The Effect of the Russian-Ukrainian War on the Belarusian Economy

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Five months have passed since the war between Russia and Ukraine began. In addition to the loss of life and property in the process, it can be said that the economies of both countries were adversely affected by the process. In addition, Belarus, which draws attention with its closeness to Russia and has been trying to consolidate its integration with this country, profoundly feels the negative consequences of the war. Belarus ‘support of the policy that does not allow pro-Western formations in Russia’s immediate surroundings and its side with the Moscow administration in the ongoing war in Ukraine has caused the country’s already problematic image in the West to worsen.

As it will be remembered, Belarusian President Aleksandr Lukashenko won the Presidential Elections held in 2020 in a “questionable manner,” as the Western states put it, and the West showed a great reaction to this situation. Thereupon, Lukashenko preferred to accelerate the integration with Russia. As part of the integration process, joint military exercises and economic agreements were made between the two countries. After Russia entered the war with Ukraine, Belarus did not display an anti-Moscow attitude. Moreover, the Minsk administration allowed the deployment of Russian military elements on its territory from the first days of the war. Due to this situation, the image of Belarus in the West has worsened, and therefore the country has been exposed to economic sanctions like Russia.

Before the war between Russia and Ukraine began, the economic conditions of Belarus were improving by gaining an upward momentum; After the war, the situation in question started to work in reverse for Belarus. The international sanctions imposed by the West and the United States of America (USA) for their support of Russia have caused the country’s economy to be shaken. As of March 2022, a decrease was observed in the Gross Domestic Product (GDP) of Belarus. Similarly, a significant contraction was observed in industrial production in February-March of the same year. Inflation, added to this negative picture, reached the highest level in the last seven years in March 2022 and reduced the purchasing power of consumers. In the second quarter, the GDP continued to decline, and the Western sanctions negatively affected the Belarusian economy.[1]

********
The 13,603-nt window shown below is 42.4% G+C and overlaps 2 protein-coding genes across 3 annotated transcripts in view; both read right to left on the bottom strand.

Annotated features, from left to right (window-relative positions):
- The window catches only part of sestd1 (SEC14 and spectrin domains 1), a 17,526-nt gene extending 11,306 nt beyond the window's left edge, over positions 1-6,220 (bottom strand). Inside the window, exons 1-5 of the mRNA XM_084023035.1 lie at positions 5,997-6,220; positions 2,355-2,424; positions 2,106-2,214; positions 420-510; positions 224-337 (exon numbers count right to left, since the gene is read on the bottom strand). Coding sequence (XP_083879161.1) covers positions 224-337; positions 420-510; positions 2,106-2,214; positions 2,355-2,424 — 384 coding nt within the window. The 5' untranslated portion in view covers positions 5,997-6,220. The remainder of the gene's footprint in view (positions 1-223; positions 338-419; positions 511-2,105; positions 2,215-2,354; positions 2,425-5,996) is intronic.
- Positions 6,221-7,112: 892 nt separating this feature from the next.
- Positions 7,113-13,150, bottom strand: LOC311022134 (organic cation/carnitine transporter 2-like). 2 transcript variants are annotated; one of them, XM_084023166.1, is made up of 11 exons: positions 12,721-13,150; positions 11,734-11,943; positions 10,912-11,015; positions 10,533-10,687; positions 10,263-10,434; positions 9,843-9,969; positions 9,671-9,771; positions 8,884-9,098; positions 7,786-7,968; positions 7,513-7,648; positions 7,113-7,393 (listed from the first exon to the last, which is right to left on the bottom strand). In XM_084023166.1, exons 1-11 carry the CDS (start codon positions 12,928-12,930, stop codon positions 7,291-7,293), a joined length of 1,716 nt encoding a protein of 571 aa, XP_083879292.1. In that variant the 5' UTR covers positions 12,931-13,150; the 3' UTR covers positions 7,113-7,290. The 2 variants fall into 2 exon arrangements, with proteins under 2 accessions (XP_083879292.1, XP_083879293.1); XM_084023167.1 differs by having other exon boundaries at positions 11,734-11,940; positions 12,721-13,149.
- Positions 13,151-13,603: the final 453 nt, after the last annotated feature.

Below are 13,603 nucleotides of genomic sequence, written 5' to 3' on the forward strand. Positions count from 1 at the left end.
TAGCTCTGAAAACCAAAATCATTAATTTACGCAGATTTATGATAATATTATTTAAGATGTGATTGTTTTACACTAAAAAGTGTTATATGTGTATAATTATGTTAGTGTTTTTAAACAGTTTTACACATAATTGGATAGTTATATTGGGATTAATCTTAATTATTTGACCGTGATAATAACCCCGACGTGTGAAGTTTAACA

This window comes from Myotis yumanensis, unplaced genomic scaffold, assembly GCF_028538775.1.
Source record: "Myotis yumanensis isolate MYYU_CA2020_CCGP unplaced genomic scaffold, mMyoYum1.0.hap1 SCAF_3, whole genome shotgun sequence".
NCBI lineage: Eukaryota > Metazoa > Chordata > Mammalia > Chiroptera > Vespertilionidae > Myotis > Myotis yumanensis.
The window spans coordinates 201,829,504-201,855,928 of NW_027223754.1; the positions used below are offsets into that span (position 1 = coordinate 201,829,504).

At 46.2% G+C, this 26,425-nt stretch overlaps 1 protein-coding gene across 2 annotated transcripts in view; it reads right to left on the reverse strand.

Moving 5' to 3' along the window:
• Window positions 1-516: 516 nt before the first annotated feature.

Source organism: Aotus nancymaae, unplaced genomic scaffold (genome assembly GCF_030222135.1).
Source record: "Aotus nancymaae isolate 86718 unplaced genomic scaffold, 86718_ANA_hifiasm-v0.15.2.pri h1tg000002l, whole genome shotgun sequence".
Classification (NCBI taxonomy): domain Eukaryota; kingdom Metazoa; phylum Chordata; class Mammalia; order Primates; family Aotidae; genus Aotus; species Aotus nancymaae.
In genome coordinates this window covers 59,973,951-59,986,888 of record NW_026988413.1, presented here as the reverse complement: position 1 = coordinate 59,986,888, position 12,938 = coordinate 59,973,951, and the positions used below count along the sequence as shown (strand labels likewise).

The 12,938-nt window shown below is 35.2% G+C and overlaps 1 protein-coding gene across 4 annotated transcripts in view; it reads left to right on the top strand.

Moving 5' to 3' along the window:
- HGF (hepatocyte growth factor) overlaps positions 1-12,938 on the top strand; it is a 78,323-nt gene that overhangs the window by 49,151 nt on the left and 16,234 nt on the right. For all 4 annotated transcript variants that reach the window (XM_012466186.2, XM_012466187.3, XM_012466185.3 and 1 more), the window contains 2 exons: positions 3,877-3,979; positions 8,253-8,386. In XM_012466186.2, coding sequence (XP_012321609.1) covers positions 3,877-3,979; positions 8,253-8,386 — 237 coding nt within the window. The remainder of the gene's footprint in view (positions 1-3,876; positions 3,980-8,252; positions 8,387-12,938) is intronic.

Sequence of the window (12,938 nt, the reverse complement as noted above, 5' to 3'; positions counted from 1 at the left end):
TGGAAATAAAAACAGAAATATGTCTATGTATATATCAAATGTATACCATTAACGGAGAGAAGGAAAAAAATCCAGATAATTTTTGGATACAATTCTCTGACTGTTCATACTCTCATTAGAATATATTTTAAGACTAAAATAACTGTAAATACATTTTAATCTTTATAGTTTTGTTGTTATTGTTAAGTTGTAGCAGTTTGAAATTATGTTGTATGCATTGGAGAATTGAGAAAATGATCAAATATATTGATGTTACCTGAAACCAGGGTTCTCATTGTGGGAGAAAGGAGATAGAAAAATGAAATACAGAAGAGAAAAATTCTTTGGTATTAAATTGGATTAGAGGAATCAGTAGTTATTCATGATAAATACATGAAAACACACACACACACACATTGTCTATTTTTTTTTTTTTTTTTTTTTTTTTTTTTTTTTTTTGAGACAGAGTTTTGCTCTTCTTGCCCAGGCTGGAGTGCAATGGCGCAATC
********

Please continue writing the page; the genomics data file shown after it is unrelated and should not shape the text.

In May 2022, Deputy Prime Minister of Belarus Nikolai Snopkov stated that their country’s exports fell by 30% in 2022 and expected their export income to decline to 14 billion dollars due to the sanctions. In addition, Snopkov said that the sanctions directly affected 20% of the economy and caused a 2.3% decrease in GDP in the first quarter. Moreover, the Deputy Prime Minister of Belarus argued that the West’s ultimate plan is to deteriorate the living standards of the Belarusian people, weaken critical sectors of the economy and thus cause social movements. Snopkov formulated the way out of this bottleneck by increasing exports with Russia by 40%.[2] Belarusian Prime Minister Roman Golovshenko stated that the sanctions imposed on the country as of May 2022 prevented exports of 16-18 billion dollars to the West.[3]

After the start of the Russia-Ukraine War, economic experts sharply lowered their growth forecasts for Belarus. Belarus ‘GDP is expected to contract further due to Western sanctions and war. It is thought that this situation will lead to a broad-based slowdown in the country’s economy.[4] In fact, the statement of the Belarusian National Statistics Committee that GDP fell by 4.2% between January and June 2022 confirms this assumption.[5]